Augustinian Abbey (St. Mary’s Priory)

Set in the landscaped grounds of Rathkeale’s town park sit the ruins of St. Mary’s Priory. The priory was an Augustinian Abbey founded in 1210. However, according to historian O’Dowd, the original structure must have been destroyed as the current building dates from no later than the 16th Century. There is a vaulted chamber on the north side of the structure. The east facing chancel has a stone altar and a classic 4 light traceried window. Although its roof may be gone, and many of its historical details are lost in time, the Abbey is a beautiful, peaceful place. If you close your eyes and stand still, you can almost hear the prayerful chant of the early canons and feel a sense of peace and harmony with God and nature.

The Abbey was founded for the Augustinian Canons of the Order of Arosia by Gilbert Hervey in 1210. In 1280, it was endowed by his niece, Elinor Purcell, with the 10th loaf of every baking, the 10th flagon of every brewing, the 10th pork, the 10th mutton and a large portion of every ox killed in the Manor of Mayer (Croagh). In 1307, Elinor’s son, Hugh, was sued by the Prior for not fulfilling the grant made by his mother. The law-suit ended in a compromise – Hugh agreeing to give yearly to the Prior 2 crannogs of bread corn, 3 crannogs of oats on the Feast of St. Michael (September 29th) and 4 porks on the Feast of St. Martin (November 11th) forever. The crannogs and porks have not been in evidence in recent years!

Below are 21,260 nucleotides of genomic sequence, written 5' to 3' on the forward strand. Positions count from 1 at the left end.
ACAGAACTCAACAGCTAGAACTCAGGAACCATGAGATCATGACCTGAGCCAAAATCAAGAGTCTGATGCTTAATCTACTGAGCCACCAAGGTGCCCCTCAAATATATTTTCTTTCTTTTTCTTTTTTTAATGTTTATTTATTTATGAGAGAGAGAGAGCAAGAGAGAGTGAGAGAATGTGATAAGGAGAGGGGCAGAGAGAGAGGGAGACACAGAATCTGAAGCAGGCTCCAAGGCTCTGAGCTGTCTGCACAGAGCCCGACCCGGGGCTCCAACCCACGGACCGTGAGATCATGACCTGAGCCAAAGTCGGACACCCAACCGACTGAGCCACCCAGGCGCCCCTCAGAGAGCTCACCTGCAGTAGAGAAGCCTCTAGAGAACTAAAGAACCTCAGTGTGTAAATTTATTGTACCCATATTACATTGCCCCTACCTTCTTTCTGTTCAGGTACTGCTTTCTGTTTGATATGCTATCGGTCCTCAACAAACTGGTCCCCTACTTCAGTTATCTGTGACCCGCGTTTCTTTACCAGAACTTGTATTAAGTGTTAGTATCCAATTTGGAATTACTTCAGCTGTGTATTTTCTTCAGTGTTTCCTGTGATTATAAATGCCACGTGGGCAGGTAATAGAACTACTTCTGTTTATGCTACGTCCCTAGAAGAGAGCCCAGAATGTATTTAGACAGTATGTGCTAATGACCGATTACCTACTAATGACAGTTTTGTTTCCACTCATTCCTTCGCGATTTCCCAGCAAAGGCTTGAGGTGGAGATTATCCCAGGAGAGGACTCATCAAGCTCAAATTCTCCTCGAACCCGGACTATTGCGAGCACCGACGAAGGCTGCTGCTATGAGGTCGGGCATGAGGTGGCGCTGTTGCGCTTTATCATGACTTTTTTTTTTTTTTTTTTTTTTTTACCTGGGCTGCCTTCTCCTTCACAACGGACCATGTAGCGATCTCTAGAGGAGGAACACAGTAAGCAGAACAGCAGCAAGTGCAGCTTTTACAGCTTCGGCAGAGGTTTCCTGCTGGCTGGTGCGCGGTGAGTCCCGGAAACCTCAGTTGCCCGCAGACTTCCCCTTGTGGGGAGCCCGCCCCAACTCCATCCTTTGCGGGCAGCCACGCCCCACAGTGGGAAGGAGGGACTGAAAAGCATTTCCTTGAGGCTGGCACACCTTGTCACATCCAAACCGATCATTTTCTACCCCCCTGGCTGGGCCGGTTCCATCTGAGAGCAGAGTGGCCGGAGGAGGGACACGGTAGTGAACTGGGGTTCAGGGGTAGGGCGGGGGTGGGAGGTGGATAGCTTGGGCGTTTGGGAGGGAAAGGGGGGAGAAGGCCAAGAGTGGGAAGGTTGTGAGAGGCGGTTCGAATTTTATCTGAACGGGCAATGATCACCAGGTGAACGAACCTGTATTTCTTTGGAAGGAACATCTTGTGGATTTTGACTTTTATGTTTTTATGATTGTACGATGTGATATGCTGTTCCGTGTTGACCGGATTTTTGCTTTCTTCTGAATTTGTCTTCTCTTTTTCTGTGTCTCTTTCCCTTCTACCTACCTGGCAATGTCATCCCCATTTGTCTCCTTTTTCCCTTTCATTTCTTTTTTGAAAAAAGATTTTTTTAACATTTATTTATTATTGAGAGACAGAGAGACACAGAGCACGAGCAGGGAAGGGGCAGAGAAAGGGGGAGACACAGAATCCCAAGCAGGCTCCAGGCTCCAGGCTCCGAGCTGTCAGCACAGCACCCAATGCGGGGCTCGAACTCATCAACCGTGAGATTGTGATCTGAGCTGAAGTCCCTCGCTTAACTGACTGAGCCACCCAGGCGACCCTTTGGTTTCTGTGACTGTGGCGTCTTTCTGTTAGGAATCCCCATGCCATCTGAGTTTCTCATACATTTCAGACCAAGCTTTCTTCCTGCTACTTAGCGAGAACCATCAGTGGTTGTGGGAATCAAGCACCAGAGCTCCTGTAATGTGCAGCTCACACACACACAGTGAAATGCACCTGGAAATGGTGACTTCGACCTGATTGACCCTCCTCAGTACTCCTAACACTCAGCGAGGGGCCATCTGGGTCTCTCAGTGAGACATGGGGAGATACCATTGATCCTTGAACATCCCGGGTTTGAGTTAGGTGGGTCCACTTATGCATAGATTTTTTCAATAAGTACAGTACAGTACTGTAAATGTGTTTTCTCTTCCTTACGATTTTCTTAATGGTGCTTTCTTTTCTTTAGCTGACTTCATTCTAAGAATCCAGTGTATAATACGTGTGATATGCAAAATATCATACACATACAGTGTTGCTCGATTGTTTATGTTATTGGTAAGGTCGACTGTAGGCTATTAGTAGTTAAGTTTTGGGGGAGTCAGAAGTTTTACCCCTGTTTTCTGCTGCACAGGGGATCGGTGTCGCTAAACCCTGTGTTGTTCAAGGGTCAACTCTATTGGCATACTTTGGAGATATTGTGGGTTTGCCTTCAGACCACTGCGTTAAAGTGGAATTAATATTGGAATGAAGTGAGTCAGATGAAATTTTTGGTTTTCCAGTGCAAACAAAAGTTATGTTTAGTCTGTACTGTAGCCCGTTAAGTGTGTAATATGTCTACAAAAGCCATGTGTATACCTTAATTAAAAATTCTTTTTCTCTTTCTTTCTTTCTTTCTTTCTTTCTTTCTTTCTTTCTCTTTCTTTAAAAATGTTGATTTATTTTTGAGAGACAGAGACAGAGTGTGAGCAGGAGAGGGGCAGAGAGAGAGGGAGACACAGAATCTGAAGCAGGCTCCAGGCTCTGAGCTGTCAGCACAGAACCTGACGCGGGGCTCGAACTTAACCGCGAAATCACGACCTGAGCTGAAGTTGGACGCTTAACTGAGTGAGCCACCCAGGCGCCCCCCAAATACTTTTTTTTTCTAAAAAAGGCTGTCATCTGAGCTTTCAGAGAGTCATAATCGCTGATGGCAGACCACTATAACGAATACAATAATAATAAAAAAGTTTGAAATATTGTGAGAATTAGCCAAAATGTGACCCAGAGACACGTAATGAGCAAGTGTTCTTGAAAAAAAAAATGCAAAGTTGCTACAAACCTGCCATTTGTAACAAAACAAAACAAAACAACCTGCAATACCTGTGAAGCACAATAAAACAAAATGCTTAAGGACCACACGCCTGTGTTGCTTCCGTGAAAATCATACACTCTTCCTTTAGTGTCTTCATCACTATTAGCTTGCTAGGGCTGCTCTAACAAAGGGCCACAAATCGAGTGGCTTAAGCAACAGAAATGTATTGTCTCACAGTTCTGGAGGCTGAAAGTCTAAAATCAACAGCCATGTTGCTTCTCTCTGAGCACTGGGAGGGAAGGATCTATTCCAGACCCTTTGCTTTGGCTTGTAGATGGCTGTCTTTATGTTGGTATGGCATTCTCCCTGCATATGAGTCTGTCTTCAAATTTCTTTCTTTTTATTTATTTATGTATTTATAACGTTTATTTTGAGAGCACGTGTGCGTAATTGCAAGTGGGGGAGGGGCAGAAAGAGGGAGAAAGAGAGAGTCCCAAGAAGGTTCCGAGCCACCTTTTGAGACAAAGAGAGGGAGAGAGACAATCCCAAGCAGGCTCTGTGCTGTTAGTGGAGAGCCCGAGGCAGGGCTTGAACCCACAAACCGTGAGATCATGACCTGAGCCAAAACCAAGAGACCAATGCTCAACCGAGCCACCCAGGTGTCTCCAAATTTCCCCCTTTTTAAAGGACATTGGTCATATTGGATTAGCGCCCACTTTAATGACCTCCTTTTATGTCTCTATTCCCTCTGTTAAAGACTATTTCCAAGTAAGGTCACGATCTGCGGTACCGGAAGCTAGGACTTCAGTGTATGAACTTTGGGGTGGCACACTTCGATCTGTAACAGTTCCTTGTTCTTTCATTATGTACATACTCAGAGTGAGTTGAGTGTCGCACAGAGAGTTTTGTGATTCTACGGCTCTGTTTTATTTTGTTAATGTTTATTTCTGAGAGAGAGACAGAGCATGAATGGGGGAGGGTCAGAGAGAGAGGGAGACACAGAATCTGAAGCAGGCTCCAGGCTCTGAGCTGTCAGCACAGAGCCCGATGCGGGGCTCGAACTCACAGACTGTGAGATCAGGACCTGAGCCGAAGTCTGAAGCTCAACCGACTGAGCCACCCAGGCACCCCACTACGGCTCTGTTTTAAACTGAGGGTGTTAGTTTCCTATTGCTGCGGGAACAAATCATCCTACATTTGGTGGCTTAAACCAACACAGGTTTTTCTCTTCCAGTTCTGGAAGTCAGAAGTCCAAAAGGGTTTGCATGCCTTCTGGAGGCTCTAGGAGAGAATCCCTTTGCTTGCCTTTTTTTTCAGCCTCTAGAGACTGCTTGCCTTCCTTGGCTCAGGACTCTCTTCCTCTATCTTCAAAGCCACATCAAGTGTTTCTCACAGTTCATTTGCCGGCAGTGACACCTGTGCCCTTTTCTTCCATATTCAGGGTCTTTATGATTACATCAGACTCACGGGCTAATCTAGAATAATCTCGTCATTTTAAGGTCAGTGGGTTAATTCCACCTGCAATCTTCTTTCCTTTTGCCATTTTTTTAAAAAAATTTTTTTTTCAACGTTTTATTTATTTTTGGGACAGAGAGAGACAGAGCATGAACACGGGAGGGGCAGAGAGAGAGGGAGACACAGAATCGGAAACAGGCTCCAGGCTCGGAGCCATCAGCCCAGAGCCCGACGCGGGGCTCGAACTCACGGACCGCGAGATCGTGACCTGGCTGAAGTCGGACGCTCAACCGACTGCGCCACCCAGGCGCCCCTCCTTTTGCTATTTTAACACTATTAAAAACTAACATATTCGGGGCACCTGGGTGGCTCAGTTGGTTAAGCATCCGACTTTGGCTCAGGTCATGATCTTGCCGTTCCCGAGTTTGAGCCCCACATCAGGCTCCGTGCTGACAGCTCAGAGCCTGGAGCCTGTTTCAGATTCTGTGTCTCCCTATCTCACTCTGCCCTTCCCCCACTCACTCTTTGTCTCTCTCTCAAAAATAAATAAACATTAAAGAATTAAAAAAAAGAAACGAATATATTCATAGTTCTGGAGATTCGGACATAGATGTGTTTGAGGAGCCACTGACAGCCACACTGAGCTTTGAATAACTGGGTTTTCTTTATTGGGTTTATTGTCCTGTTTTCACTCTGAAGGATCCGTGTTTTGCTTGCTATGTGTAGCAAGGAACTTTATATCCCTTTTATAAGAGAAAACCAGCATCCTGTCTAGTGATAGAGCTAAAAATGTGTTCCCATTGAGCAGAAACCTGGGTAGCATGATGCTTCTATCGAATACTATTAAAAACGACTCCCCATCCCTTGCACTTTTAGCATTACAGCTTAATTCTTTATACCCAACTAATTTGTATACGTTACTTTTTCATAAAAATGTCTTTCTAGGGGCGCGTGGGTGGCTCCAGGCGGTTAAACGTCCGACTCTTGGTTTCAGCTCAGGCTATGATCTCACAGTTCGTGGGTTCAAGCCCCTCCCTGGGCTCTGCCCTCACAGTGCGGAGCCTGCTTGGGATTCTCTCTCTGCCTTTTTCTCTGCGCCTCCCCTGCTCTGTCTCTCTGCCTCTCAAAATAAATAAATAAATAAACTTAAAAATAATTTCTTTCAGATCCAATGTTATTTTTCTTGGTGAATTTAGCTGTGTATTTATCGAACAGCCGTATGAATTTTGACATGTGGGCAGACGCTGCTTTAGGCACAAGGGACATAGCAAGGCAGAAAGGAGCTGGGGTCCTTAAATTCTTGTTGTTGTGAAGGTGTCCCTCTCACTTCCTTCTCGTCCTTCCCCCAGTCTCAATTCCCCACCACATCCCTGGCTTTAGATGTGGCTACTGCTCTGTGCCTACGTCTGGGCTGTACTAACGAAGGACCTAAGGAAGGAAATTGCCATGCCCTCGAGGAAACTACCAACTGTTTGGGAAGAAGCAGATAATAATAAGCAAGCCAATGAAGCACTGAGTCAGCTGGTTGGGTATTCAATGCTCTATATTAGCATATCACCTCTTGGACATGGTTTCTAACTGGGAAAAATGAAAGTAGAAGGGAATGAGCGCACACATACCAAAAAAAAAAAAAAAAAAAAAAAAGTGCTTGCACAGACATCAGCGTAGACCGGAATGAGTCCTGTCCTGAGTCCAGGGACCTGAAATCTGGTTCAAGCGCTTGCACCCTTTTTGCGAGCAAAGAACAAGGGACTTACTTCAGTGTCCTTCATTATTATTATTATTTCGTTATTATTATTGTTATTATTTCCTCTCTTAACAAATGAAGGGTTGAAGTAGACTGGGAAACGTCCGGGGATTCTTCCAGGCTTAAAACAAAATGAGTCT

In 1318 Thomas Purcell, Prior of the Abbey, was accused of violence at Croagh. The people of Rathkeale have maintained a long, strong devotion to the Blessed Virgin, and several miracles were attributed to her in 1436. In 1463 Pope Pius III addressed a letter to the prior of Rathkeale, containing instructions about conferring the Rectorship of Randbarad, diocese of Ardfert on David Fitzmaurice of the same diocese.

Like monasteries throughout Britain and Ireland, St. Mary’s fell victim to Henry VIII’s suppression of monasteries (1536-1541), although it is thought that canons remained in Rathkeale until approximately 1580. Around this time, after the Desmond Rebellion, in which the Abbey’s then-owner Gerald Balfe, died, it was granted to Sir Henry Wallup. The property is detailed in Peyton’s Survey of 1586.

In 1846, a hoard of coins and a thin gold band, believed to have had a connection to the Abbey, were found outside Rathkeale. The gold band dated from the 11th or 12th century and the coins were from the reign of Edward III (1327-1377).

In 1988 restoration work was undertaken by the Rathkeale Community Council and Fas.

The Abbey and surrounding park grounds are open to the public and entry is free of charge. There are public lavatories nearby.

Kids’ Activity Sheet

Click to open and print this fun A4 size activity sheet about the Abbey.

© June 2021 by the Rathkeale Community Council. Page content by Agnes Lamont. Pictures by Rathkeale Image & Tourism Committee.